Namibian farmers harvest country’s first blueberry crop

Namibian farmers harvest country’s first blueberry crop
According to Roelie Venter, CEO of the Namibia Agricultural Union, the production of high-value and labour-intensive crops such as blueberries can play an important role in job creation in that country. Photo: Mashara Berries

The first-ever commercial harvest of blueberries in Namibia recently commenced on the banks of the Okavango River between Mashare and Mupapama villages in Kavango East, northern Namibia.

The 20ha project was considered a forerunner for other high-value crops that could be produced under irrigation in the semi-arid country, according to Willem Mostert, manager of Cherry Irrigation: Namibia, the company in charge of the irrigation and fertigation management system for the project.

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“A few years ago, no one could have dreamed that it was possible to grow high-quality products such as blueberries in a country as dry as this. We already produce a variety of grains and vegetables, including wheat, maize, sorghum, potatoes, onions and cauliflower in the region, and avocado production is next on the list. We plan to start planting the first trees on 1,5ha in September,” said Mostert.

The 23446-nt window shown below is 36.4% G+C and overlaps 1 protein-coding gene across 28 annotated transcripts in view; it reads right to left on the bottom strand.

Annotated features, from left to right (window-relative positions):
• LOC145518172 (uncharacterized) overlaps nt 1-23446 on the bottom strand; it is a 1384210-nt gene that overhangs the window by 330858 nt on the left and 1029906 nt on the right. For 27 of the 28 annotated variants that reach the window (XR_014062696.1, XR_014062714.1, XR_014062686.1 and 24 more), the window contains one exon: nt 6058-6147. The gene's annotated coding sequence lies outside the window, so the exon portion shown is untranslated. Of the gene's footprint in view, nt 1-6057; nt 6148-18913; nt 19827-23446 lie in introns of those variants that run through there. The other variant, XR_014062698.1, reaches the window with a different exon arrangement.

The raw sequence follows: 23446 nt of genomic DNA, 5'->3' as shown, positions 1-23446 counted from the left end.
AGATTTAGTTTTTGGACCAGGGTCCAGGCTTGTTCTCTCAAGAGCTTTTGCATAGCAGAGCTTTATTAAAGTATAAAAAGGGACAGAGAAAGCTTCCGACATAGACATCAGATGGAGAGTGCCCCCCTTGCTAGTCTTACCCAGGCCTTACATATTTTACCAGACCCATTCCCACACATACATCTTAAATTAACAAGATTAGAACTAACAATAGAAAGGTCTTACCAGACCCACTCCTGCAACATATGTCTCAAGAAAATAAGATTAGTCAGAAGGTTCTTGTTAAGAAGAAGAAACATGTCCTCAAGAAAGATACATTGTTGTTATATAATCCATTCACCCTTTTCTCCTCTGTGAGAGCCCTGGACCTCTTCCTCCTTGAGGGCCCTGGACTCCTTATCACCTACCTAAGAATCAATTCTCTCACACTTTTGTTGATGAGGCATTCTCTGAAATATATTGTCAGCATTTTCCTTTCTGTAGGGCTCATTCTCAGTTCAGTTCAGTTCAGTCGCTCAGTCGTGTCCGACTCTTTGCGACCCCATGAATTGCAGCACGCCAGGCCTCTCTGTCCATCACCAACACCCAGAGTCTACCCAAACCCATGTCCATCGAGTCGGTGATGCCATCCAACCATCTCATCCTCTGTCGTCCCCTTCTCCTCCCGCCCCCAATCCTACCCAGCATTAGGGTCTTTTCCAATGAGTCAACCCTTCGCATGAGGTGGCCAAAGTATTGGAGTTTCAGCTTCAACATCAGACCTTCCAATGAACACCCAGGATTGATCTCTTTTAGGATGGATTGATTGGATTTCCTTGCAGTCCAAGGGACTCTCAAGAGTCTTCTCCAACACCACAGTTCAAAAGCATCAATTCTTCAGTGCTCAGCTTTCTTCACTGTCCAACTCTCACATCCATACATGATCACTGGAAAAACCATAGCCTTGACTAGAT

Roelie Venter, CEO of the Namibia Agricultural Union, said if more high-value agricultural products were produced in the country, it would become less dependent on imports.

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Labour-intensive initiatives, such as blueberry production, would also increase job opportunities, as well as open valuable opportunities to earn foreign currency.

This season’s blueberry crop was being marketed locally, and exports were set to commence in August to Europe, Asia and the Indian Ocean islands, including Mauritius, the Maldives and the Seychelles.

Albert Basson, Mashare project director, said the 2020 harvest was expected to continue into late October.

“We’re projecting an ultimate yield of up to 150t this season, and we plan to double the area under production by the end of 2021,” he added.